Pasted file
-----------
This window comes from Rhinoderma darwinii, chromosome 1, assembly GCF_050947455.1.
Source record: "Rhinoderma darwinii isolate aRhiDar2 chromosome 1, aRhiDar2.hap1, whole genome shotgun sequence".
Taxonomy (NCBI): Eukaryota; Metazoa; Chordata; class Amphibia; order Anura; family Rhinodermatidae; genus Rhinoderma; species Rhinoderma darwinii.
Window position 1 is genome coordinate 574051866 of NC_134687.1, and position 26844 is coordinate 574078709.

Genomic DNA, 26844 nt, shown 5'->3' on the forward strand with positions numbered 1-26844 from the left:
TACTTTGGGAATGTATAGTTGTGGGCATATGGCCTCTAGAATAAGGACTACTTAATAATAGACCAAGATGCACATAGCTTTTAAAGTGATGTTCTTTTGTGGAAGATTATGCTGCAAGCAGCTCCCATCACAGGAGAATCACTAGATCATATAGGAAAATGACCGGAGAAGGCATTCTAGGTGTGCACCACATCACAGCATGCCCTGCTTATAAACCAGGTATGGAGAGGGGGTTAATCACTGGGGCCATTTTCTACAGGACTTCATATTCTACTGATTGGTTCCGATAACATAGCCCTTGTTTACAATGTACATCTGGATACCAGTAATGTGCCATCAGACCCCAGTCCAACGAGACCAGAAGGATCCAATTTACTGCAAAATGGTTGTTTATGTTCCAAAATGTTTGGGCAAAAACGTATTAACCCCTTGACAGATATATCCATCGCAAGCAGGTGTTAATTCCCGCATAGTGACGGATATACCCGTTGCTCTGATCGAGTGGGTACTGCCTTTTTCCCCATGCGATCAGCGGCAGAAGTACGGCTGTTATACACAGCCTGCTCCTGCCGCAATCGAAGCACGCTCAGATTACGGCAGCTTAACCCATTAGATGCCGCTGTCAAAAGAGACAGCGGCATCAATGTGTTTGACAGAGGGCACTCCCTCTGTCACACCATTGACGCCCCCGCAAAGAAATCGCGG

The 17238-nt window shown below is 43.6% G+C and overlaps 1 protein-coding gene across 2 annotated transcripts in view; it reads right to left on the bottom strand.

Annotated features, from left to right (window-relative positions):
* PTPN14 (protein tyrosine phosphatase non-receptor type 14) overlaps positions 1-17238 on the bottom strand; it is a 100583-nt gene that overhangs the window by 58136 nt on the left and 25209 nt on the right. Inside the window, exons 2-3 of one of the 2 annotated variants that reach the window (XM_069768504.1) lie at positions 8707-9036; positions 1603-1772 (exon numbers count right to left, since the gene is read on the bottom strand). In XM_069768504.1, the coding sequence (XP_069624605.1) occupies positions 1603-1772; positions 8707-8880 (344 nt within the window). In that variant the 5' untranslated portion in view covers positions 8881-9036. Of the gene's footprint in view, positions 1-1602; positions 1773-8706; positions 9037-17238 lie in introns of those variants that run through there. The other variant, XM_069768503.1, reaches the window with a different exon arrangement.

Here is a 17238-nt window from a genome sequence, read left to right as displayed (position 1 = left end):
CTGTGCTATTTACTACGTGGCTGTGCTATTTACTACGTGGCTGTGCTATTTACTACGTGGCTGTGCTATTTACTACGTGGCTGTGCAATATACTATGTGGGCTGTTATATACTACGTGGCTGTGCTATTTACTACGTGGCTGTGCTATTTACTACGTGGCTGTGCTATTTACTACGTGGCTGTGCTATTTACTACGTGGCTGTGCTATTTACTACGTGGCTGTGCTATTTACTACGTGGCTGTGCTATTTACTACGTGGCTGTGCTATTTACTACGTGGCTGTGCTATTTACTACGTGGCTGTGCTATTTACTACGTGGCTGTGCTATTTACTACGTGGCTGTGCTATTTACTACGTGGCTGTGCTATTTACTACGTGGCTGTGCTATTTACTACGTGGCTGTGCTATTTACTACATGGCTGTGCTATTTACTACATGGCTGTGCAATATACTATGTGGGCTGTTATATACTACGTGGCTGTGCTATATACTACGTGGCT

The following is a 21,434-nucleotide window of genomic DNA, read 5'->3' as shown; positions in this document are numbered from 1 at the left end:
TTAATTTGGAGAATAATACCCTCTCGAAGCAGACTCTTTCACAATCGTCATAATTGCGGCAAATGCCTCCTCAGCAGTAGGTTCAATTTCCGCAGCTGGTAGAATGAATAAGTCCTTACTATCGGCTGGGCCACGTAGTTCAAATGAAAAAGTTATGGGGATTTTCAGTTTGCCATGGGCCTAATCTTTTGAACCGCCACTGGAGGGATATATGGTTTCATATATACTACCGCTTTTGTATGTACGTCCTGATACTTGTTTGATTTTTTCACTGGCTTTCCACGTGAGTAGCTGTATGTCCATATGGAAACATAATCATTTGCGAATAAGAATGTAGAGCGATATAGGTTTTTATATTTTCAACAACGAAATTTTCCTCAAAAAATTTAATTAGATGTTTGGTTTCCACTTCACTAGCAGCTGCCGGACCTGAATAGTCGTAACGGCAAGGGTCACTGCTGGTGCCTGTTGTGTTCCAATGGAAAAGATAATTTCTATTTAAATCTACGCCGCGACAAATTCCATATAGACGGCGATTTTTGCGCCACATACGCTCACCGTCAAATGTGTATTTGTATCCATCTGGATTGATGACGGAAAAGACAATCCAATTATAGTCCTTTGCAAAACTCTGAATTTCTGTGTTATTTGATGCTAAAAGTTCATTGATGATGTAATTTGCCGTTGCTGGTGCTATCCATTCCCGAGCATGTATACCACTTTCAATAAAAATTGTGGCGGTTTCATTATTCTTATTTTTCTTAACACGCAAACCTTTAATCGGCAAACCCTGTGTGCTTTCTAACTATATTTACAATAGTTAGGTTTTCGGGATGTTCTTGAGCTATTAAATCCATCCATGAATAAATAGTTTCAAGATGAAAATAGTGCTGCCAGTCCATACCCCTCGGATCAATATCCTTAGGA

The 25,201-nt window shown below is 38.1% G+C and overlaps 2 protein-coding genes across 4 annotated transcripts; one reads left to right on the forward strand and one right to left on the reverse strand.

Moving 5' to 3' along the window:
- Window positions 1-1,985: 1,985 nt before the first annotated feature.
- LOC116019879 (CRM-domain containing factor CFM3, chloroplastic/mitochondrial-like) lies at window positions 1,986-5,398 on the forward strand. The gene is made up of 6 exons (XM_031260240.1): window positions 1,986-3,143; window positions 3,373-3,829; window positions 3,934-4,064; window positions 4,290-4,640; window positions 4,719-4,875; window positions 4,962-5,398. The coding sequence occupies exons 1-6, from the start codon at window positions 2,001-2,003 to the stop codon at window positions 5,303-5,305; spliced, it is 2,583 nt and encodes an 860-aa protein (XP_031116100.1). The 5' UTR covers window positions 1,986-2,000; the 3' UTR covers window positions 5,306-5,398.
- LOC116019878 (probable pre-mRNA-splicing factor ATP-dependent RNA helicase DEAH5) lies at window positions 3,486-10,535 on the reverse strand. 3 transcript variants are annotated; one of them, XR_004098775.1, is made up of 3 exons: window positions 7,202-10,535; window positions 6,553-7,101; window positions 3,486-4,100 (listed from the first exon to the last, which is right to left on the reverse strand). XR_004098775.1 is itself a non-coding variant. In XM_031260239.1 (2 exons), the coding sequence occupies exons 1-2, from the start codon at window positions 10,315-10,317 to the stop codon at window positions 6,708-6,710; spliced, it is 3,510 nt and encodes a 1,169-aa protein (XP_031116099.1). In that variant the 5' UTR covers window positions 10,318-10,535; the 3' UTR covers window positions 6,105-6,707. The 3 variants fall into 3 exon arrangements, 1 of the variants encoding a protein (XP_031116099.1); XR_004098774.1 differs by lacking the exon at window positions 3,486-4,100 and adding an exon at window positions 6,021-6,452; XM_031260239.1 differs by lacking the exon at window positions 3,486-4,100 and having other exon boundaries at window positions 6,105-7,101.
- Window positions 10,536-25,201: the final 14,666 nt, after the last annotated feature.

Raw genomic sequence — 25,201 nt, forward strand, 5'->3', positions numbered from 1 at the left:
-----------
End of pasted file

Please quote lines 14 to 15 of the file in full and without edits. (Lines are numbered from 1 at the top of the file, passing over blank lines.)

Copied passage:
The 25,201-nt window shown below is 38.1% G+C and overlaps 2 protein-coding genes across 4 annotated transcripts; one reads left to right on the forward strand and one right to left on the reverse strand.

Moving 5' to 3' along the window: